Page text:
Sometimes you want to share photos from a vacation to an exotic island or even from one of the most popular travel spot in the world. Who can blame you? But, what if you just want to have a little fun and spoof the locations of photos on a site like Instagram?
Or, how about this. You have tons of great photos from an amazing place you did actually visit, but the app you used for editing your pictures stripped your location or the one you used to snap the photos didn’t export the location data.
Worry no more. You can edit the geolocation data on your iPhone photos easily and here’s how.
Use an app to change photo locations
After a trying a few apps like Mappr, Photo Investigator, Mapic, and Metapho, a favorite soon emerged, Exif Metadata. Now, there’s nothing wrong with these other apps. They do offer nice features, so check them out if you like. But, Exif Metadata makes editing or adding your geolocation a breeze. Here’s how to use it.
Change or add a location with Exif Metadata
After you download Exif Metadata for free from the App Store, pop it open and grab your first photo.
1) Select a photo (you can also select more than one at a time) from your Camera Roll or one of your albums.
2) Once your photo is loaded, select Edit Location (or Set Location if no location data is available).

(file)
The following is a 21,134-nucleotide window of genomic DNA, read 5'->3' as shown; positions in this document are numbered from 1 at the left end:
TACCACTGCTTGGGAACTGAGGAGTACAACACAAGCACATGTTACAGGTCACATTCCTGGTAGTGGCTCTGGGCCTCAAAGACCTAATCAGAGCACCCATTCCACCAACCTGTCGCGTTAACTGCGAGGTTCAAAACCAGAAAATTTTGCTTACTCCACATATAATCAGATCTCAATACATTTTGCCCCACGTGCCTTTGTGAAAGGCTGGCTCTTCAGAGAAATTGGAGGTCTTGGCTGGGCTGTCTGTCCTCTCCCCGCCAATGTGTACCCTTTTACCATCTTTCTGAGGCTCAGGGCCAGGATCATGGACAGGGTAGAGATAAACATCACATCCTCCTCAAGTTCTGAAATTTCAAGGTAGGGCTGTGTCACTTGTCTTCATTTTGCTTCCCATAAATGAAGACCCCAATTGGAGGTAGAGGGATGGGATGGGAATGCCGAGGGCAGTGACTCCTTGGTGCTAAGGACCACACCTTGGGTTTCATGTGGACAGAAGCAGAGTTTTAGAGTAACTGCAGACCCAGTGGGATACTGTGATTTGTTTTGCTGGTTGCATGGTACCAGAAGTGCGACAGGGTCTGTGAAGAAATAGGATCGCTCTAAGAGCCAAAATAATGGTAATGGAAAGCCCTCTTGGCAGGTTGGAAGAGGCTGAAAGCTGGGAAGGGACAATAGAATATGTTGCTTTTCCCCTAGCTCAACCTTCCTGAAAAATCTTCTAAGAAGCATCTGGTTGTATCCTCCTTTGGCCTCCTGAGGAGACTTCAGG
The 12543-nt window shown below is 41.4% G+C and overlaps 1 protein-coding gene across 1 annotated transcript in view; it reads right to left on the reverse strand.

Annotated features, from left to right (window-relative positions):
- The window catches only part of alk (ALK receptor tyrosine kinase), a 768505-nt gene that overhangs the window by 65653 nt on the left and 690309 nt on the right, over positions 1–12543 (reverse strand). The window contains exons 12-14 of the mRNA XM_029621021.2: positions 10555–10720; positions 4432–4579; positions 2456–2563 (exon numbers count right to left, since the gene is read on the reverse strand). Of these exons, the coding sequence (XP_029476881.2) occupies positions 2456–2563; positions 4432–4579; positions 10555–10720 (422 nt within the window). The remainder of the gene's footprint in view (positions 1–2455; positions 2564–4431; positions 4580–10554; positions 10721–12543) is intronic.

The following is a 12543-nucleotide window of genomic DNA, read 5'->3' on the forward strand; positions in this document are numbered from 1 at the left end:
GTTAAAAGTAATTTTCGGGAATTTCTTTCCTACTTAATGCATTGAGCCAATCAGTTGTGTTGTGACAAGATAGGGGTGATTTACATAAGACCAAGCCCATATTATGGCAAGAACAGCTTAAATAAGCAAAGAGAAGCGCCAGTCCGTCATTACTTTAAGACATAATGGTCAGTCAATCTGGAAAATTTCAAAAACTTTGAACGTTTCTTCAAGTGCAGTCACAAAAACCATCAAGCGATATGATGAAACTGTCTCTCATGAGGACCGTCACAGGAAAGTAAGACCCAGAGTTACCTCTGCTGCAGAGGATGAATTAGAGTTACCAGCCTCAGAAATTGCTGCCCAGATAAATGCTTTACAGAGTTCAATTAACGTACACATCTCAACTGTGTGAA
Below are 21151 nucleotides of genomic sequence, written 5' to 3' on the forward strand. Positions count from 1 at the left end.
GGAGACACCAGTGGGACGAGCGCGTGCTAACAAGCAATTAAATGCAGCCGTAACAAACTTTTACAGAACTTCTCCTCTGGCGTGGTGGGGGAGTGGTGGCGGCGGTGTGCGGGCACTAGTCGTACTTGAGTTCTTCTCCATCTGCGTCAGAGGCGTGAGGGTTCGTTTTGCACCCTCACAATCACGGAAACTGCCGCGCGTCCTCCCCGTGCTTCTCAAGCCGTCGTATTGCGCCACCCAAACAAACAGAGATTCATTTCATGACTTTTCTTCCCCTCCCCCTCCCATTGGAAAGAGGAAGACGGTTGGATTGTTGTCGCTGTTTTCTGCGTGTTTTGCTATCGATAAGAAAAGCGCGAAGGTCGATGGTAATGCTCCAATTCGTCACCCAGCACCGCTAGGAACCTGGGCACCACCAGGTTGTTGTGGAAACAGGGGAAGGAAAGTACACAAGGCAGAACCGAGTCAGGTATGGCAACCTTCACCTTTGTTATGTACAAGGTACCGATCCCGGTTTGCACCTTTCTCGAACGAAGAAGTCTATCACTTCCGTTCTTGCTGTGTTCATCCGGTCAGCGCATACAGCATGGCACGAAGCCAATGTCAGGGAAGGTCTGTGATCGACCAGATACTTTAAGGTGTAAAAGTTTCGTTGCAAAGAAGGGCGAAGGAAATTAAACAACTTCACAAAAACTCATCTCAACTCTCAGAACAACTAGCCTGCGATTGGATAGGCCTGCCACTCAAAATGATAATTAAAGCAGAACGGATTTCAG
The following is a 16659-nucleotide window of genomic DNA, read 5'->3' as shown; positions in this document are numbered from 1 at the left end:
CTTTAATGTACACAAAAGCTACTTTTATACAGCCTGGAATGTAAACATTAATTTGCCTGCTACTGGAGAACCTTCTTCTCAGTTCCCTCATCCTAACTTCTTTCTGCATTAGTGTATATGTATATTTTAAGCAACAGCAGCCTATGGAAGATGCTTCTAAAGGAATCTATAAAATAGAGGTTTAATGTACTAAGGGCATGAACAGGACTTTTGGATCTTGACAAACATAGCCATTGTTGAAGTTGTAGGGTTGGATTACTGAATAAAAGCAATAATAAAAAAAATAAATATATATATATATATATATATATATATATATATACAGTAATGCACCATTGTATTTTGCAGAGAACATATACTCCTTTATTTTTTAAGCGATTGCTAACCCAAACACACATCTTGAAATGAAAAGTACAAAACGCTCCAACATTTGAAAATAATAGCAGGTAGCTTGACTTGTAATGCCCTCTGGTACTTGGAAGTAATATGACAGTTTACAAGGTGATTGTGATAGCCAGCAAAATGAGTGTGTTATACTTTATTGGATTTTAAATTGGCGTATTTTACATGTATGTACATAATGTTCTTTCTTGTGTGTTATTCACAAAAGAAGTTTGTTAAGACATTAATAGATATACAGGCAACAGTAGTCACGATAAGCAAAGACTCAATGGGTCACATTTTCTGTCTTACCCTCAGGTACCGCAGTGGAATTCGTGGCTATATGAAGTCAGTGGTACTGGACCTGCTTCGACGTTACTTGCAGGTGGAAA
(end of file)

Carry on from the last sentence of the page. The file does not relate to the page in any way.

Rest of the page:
3) Pick a location for your photo. You can do this by entering an address into the search box at the top. Or even better, zoom in and out of the map to move it around, then tap and hold your finger on the screen to drop a pin for that location.
4) Tap Save to confirm the location. The photo will automatically be saved to your photo library.
Changing the current location of a photo or adding one where you need it is super easy with Exif Metadata. And, it works.
The screen shots below were taken with Koredoko (free), a handy app for viewing photo locations and GPS coordinates.
As you can see, the river boat ended up smack dab in the middle of Australia and our dog finally visited Chicago (she’s been begging us to take her), just like we planned using the steps above with Exif Metadata.
Screenshots of photo locations using the Koredoko app
Wrapping it up
As mentioned, there are various reasons why a geolocation tool for your photos is handy. Whether you want to add a fake location to fool your pals or simply add a correct one that’s gone missing, it couldn’t be easier. Are you going to give Exif Metadata a try?